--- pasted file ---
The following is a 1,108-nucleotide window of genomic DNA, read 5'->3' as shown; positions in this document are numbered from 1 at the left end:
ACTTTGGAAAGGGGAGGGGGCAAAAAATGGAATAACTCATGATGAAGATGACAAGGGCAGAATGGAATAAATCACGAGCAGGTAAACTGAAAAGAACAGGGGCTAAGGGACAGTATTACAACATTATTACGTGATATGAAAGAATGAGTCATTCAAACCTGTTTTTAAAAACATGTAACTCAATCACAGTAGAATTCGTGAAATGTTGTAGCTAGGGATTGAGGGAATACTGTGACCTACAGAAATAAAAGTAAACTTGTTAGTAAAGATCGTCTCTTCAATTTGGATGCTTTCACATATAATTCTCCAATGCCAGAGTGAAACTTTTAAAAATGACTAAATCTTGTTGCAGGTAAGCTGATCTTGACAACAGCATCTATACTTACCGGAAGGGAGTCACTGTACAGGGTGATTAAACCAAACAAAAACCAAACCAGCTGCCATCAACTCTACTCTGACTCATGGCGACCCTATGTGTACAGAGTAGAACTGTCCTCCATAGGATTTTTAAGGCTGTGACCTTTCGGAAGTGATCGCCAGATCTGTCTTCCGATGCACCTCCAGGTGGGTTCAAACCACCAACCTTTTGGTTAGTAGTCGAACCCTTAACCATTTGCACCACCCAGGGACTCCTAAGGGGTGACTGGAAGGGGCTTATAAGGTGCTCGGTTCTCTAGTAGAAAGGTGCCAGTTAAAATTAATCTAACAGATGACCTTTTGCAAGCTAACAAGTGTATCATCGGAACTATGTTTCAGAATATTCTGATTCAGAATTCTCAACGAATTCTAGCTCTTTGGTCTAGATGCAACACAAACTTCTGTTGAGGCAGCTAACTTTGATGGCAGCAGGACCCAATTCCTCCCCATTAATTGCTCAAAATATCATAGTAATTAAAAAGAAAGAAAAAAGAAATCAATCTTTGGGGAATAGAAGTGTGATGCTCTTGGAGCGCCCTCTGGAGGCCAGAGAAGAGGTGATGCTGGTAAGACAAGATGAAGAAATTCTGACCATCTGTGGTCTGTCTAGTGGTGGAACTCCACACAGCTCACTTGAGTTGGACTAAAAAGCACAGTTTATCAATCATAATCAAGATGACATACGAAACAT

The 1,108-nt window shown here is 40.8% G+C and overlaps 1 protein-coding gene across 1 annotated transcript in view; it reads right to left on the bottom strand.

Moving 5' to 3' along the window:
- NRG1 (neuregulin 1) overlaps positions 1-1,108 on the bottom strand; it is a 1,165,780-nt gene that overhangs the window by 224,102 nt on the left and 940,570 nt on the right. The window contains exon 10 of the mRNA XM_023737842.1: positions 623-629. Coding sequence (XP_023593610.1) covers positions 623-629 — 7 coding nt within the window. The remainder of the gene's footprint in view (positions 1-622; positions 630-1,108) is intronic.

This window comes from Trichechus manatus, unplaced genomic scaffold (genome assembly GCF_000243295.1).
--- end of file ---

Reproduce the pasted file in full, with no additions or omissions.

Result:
The following is a 1,108-nucleotide window of genomic DNA, read 5'->3' as shown; positions in this document are numbered from 1 at the left end:
ACTTTGGAAAGGGGAGGGGGCAAAAAATGGAATAACTCATGATGAAGATGACAAGGGCAGAATGGAATAAATCACGAGCAGGTAAACTGAAAAGAACAGGGGCTAAGGGACAGTATTACAACATTATTACGTGATATGAAAGAATGAGTCATTCAAACCTGTTTTTAAAAACATGTAACTCAATCACAGTAGAATTCGTGAAATGTTGTAGCTAGGGATTGAGGGAATACTGTGACCTACAGAAATAAAAGTAAACTTGTTAGTAAAGATCGTCTCTTCAATTTGGATGCTTTCACATATAATTCTCCAATGCCAGAGTGAAACTTTTAAAAATGACTAAATCTTGTTGCAGGTAAGCTGATCTTGACAACAGCATCTATACTTACCGGAAGGGAGTCACTGTACAGGGTGATTAAACCAAACAAAAACCAAACCAGCTGCCATCAACTCTACTCTGACTCATGGCGACCCTATGTGTACAGAGTAGAACTGTCCTCCATAGGATTTTTAAGGCTGTGACCTTTCGGAAGTGATCGCCAGATCTGTCTTCCGATGCACCTCCAGGTGGGTTCAAACCACCAACCTTTTGGTTAGTAGTCGAACCCTTAACCATTTGCACCACCCAGGGACTCCTAAGGGGTGACTGGAAGGGGCTTATAAGGTGCTCGGTTCTCTAGTAGAAAGGTGCCAGTTAAAATTAATCTAACAGATGACCTTTTGCAAGCTAACAAGTGTATCATCGGAACTATGTTTCAGAATATTCTGATTCAGAATTCTCAACGAATTCTAGCTCTTTGGTCTAGATGCAACACAAACTTCTGTTGAGGCAGCTAACTTTGATGGCAGCAGGACCCAATTCCTCCCCATTAATTGCTCAAAATATCATAGTAATTAAAAAGAAAGAAAAAAGAAATCAATCTTTGGGGAATAGAAGTGTGATGCTCTTGGAGCGCCCTCTGGAGGCCAGAGAAGAGGTGATGCTGGTAAGACAAGATGAAGAAATTCTGACCATCTGTGGTCTGTCTAGTGGTGGAACTCCACACAGCTCACTTGAGTTGGACTAAAAAGCACAGTTTATCAATCATAATCAAGATGACATACGAAACAT

The 1,108-nt window shown here is 40.8% G+C and overlaps 1 protein-coding gene across 1 annotated transcript in view; it reads right to left on the bottom strand.

Moving 5' to 3' along the window:
- NRG1 (neuregulin 1) overlaps positions 1-1,108 on the bottom strand; it is a 1,165,780-nt gene that overhangs the window by 224,102 nt on the left and 940,570 nt on the right. The window contains exon 10 of the mRNA XM_023737842.1: positions 623-629. Coding sequence (XP_023593610.1) covers positions 623-629 — 7 coding nt within the window. The remainder of the gene's footprint in view (positions 1-622; positions 630-1,108) is intronic.

This window comes from Trichechus manatus, unplaced genomic scaffold (genome assembly GCF_000243295.1).